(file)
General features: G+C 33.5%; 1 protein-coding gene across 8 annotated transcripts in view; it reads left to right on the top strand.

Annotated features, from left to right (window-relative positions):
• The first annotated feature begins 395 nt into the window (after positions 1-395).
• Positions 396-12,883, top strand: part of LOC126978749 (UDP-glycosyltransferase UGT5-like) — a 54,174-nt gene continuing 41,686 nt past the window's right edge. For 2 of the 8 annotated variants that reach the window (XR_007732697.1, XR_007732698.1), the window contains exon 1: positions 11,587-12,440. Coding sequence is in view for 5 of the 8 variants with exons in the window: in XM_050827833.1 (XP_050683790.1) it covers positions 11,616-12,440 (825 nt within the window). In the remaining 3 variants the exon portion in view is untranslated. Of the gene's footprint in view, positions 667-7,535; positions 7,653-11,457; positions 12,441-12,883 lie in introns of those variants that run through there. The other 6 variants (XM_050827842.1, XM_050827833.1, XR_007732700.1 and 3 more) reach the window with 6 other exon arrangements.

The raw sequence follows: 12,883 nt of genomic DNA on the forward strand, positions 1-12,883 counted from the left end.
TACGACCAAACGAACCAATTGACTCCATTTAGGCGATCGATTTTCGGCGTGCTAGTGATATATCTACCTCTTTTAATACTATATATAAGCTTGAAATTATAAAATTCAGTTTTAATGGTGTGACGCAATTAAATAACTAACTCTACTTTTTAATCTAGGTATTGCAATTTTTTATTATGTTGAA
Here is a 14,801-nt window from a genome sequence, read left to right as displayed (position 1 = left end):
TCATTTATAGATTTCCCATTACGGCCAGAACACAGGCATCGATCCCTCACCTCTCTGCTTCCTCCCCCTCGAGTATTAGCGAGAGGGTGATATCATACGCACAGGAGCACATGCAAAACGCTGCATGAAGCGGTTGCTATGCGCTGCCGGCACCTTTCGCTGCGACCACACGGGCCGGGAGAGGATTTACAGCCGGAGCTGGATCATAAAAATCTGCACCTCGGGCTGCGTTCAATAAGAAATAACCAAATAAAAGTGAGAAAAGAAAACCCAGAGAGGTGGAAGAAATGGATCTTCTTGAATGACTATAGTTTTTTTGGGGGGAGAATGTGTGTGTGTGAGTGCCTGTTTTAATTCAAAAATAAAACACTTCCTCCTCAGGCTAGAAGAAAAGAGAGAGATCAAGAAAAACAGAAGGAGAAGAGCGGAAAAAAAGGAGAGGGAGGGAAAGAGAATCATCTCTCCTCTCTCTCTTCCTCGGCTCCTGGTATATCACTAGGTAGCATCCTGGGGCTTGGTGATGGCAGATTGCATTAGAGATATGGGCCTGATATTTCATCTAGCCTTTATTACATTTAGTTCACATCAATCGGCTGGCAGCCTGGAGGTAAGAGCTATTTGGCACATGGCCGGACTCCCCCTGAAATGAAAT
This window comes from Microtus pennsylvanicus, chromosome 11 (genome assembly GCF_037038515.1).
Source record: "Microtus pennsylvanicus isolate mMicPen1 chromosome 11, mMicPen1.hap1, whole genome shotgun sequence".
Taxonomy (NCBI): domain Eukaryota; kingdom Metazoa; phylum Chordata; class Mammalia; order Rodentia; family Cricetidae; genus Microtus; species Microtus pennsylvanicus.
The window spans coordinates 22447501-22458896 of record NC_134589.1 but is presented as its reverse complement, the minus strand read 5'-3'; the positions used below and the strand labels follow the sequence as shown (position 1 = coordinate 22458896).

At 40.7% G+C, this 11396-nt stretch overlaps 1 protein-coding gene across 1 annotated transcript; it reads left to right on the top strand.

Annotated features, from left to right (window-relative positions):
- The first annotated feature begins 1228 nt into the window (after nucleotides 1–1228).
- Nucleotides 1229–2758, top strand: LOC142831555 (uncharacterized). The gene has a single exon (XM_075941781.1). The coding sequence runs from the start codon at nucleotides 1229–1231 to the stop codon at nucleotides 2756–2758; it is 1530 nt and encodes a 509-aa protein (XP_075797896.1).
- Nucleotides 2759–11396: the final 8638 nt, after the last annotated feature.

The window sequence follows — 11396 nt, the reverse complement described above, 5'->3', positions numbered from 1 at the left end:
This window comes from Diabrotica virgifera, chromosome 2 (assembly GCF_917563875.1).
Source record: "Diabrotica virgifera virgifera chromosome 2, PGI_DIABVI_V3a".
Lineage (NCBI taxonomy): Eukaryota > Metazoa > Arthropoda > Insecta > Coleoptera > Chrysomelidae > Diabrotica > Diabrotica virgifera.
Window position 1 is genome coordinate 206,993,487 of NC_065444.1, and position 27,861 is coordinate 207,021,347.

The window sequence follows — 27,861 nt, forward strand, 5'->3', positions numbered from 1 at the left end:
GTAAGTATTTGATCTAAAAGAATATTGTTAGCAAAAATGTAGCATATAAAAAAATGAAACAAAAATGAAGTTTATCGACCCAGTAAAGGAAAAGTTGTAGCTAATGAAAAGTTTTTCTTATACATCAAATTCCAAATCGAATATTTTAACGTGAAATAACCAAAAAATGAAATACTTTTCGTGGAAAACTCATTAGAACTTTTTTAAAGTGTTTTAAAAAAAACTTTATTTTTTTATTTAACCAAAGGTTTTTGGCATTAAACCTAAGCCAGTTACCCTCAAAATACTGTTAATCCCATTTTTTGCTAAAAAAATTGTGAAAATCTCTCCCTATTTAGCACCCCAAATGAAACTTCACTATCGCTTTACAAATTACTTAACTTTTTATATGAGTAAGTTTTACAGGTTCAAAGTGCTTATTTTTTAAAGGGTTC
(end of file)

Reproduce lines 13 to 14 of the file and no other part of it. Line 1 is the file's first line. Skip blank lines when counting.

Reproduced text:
At 40.7% G+C, this 11396-nt stretch overlaps 1 protein-coding gene across 1 annotated transcript; it reads left to right on the top strand.

Annotated features, from left to right (window-relative positions):